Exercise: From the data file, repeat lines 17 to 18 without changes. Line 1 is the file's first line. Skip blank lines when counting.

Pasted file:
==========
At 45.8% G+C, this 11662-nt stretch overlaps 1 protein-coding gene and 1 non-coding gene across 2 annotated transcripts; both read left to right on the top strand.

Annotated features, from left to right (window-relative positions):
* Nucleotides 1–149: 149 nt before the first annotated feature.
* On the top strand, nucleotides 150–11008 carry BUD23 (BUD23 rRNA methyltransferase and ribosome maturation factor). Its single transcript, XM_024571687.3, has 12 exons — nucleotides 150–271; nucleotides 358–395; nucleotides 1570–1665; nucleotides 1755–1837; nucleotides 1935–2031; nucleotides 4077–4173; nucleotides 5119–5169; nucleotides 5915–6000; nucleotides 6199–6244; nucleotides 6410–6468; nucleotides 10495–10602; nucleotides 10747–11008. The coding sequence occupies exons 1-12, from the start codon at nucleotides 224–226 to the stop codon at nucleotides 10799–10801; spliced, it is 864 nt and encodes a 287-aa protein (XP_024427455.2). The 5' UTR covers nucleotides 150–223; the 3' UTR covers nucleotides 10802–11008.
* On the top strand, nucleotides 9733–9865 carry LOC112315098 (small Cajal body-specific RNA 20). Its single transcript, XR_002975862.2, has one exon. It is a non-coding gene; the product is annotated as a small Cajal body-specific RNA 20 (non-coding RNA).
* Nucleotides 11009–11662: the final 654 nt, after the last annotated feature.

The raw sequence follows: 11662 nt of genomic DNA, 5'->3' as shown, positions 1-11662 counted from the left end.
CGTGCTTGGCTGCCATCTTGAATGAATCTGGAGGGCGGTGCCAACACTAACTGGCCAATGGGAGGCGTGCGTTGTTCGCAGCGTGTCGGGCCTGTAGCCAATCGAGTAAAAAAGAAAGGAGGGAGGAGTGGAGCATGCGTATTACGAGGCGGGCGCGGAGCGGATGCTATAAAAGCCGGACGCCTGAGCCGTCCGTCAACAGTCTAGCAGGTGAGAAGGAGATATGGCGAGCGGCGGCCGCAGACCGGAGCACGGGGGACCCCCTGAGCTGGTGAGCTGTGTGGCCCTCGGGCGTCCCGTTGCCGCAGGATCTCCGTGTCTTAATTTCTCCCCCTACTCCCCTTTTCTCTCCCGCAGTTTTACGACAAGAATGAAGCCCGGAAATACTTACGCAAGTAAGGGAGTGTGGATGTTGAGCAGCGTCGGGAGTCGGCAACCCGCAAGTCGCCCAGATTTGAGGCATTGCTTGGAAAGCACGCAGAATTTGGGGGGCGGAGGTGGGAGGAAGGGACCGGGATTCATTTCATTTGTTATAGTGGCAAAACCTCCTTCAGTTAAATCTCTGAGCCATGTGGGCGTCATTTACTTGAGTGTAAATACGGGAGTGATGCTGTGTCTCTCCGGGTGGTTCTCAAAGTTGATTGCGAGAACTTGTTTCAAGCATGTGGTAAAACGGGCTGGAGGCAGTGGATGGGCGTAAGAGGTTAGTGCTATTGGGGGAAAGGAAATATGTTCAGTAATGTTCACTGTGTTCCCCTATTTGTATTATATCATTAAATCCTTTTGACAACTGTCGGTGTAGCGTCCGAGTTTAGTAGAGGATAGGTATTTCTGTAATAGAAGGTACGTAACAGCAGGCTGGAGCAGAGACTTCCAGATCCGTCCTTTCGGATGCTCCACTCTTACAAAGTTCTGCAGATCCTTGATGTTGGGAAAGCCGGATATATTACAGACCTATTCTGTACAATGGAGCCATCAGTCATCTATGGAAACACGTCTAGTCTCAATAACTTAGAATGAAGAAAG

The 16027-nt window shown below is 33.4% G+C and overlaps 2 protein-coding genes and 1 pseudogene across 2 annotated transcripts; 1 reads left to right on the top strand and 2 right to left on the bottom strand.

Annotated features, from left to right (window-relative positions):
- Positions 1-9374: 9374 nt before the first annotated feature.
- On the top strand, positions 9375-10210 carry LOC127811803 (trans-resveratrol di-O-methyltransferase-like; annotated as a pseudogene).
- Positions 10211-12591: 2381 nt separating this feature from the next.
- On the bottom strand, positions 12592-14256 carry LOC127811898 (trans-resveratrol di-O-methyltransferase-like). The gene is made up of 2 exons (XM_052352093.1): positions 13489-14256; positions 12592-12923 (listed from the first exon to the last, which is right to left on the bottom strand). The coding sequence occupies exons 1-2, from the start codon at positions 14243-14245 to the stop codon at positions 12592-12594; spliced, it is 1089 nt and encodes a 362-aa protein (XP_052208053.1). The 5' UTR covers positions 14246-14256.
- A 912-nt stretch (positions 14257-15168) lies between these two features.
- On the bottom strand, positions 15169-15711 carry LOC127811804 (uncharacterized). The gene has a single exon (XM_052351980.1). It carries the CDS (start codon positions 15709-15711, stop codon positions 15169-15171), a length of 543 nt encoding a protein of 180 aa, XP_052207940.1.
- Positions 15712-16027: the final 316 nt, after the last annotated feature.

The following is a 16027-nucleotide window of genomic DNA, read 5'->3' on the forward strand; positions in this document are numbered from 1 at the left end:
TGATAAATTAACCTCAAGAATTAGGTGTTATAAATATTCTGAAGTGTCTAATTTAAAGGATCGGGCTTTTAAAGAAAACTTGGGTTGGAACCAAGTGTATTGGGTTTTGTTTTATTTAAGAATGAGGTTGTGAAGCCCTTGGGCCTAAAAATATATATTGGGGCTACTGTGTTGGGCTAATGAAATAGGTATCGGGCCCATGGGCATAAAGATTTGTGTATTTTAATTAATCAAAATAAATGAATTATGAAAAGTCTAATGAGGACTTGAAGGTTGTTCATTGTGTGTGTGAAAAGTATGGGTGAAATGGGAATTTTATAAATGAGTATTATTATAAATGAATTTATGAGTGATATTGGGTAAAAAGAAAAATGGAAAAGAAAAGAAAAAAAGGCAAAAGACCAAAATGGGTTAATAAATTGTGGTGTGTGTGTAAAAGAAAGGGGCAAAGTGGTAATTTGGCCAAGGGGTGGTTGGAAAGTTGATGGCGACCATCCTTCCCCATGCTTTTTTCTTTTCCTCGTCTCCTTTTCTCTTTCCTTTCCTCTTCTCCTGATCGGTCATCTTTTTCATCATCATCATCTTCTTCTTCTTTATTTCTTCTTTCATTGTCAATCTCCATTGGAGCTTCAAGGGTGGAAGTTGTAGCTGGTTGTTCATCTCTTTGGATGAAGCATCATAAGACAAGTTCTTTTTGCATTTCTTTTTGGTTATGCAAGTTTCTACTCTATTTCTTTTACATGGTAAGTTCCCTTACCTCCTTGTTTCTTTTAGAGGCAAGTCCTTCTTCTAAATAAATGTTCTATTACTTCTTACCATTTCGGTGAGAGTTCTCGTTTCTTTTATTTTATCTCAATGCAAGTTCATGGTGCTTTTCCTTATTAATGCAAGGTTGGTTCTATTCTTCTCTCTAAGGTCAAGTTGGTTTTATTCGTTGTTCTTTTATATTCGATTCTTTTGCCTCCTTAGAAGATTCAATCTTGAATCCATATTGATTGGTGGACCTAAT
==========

- Positions 15712-16027: the final 316 nt, after the last annotated feature.

The following is a 16027-nucleotide window of genomic DNA, read 5'->3' on the forward strand; positions in this document are numbered from 1 at the left end: